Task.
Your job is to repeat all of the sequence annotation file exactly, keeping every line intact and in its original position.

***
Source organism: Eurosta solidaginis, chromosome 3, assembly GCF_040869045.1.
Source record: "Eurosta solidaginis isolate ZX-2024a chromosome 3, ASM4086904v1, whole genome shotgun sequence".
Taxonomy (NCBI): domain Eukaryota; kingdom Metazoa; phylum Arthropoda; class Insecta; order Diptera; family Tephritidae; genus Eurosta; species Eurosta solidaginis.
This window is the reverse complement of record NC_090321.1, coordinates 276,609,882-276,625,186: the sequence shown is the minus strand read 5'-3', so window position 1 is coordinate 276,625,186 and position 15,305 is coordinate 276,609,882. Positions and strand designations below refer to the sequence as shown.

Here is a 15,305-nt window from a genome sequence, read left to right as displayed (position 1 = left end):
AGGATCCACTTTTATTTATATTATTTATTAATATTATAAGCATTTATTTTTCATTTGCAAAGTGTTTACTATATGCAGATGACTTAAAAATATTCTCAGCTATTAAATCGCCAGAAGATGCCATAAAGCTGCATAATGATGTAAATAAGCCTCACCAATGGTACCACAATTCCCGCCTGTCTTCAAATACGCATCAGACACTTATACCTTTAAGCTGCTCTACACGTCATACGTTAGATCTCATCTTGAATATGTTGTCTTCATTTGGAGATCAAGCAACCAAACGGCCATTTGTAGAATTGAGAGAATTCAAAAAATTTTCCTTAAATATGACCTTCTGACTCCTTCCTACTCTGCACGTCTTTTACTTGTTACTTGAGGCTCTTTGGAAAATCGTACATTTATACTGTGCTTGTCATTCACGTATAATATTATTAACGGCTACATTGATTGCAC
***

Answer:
Source organism: Eurosta solidaginis, chromosome 3, assembly GCF_040869045.1.
Source record: "Eurosta solidaginis isolate ZX-2024a chromosome 3, ASM4086904v1, whole genome shotgun sequence".
Taxonomy (NCBI): domain Eukaryota; kingdom Metazoa; phylum Arthropoda; class Insecta; order Diptera; family Tephritidae; genus Eurosta; species Eurosta solidaginis.
This window is the reverse complement of record NC_090321.1, coordinates 276,609,882-276,625,186: the sequence shown is the minus strand read 5'-3', so window position 1 is coordinate 276,625,186 and position 15,305 is coordinate 276,609,882. Positions and strand designations below refer to the sequence as shown.

Here is a 15,305-nt window from a genome sequence, read left to right as displayed (position 1 = left end):
AGGATCCACTTTTATTTATATTATTTATTAATATTATAAGCATTTATTTTTCATTTGCAAAGTGTTTACTATATGCAGATGACTTAAAAATATTCTCAGCTATTAAATCGCCAGAAGATGCCATAAAGCTGCATAATGATGTAAATAAGCCTCACCAATGGTACCACAATTCCCGCCTGTCTTCAAATACGCATCAGACACTTATACCTTTAAGCTGCTCTACACGTCATACGTTAGATCTCATCTTGAATATGTTGTCTTCATTTGGAGATCAAGCAACCAAACGGCCATTTGTAGAATTGAGAGAATTCAAAAAATTTTCCTTAAATATGACCTTCTGACTCCTTCCTACTCTGCACGTCTTTTACTTGTTACTTGAGGCTCTTTGGAAAATCGTACATTTATACTGTGCTTGTCATTCACGTATAATATTATTAACGGCTACATTGATTGCAC